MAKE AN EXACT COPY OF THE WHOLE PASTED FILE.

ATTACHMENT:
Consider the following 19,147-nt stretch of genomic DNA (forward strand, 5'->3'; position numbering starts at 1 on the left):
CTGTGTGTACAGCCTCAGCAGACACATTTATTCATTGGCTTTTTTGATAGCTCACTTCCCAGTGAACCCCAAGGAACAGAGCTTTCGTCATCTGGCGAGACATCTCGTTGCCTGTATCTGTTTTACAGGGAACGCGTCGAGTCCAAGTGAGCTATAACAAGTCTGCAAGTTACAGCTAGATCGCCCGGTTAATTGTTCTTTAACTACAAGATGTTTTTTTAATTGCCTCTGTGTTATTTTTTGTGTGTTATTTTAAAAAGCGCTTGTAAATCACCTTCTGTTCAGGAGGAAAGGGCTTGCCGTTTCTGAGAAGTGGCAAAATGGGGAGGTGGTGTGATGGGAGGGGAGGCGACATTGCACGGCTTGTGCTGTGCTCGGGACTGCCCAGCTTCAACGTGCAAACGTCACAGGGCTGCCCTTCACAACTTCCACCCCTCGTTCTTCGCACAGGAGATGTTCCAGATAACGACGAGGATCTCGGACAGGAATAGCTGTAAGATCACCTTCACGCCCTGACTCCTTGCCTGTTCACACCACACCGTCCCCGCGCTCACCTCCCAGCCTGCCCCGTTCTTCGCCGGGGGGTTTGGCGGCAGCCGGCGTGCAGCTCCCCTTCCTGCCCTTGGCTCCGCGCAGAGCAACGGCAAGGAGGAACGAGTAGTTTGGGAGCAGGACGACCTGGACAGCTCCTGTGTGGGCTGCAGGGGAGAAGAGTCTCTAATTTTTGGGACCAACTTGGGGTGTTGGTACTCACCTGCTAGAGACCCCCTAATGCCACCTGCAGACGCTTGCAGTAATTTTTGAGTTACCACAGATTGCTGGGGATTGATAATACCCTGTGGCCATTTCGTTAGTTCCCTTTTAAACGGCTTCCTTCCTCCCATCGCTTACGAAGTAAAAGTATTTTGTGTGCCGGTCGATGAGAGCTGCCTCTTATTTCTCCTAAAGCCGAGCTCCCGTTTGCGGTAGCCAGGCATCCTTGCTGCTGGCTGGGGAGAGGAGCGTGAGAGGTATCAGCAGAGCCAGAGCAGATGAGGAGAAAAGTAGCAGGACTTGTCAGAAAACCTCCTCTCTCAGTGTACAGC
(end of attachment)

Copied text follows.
Consider the following 19,147-nt stretch of genomic DNA (forward strand, 5'->3'; position numbering starts at 1 on the left):
CTGTGTGTACAGCCTCAGCAGACACATTTATTCATTGGCTTTTTTGATAGCTCACTTCCCAGTGAACCCCAAGGAACAGAGCTTTCGTCATCTGGCGAGACATCTCGTTGCCTGTATCTGTTTTACAGGGAACGCGTCGAGTCCAAGTGAGCTATAACAAGTCTGCAAGTTACAGCTAGATCGCCCGGTTAATTGTTCTTTAACTACAAGATGTTTTTTTAATTGCCTCTGTGTTATTTTTTGTGTGTTATTTTAAAAAGCGCTTGTAAATCACCTTCTGTTCAGGAGGAAAGGGCTTGCCGTTTCTGAGAAGTGGCAAAATGGGGAGGTGGTGTGATGGGAGGGGAGGCGACATTGCACGGCTTGTGCTGTGCTCGGGACTGCCCAGCTTCAACGTGCAAACGTCACAGGGCTGCCCTTCACAACTTCCACCCCTCGTTCTTCGCACAGGAGATGTTCCAGATAACGACGAGGATCTCGGACAGGAATAGCTGTAAGATCACCTTCACGCCCTGACTCCTTGCCTGTTCACACCACACCGTCCCCGCGCTCACCTCCCAGCCTGCCCCGTTCTTCGCCGGGGGGTTTGGCGGCAGCCGGCGTGCAGCTCCCCTTCCTGCCCTTGGCTCCGCGCAGAGCAACGGCAAGGAGGAACGAGTAGTTTGGGAGCAGGACGACCTGGACAGCTCCTGTGTGGGCTGCAGGGGAGAAGAGTCTCTAATTTTTGGGACCAACTTGGGGTGTTGGTACTCACCTGCTAGAGACCCCCTAATGCCACCTGCAGACGCTTGCAGTAATTTTTGAGTTACCACAGATTGCTGGGGATTGATAATACCCTGTGGCCATTTCGTTAGTTCCCTTTTAAACGGCTTCCTTCCTCCCATCGCTTACGAAGTAAAAGTATTTTGTGTGCCGGTCGATGAGAGCTGCCTCTTATTTCTCCTAAAGCCGAGCTCCCGTTTGCGGTAGCCAGGCATCCTTGCTGCTGGCTGGGGAGAGGAGCGTGAGAGGTATCAGCAGAGCCAGAGCAGATGAGGAGAAAAGTAGCAGGACTTGTCAGAAAACCTCCTCTCTCAGTGTACAGC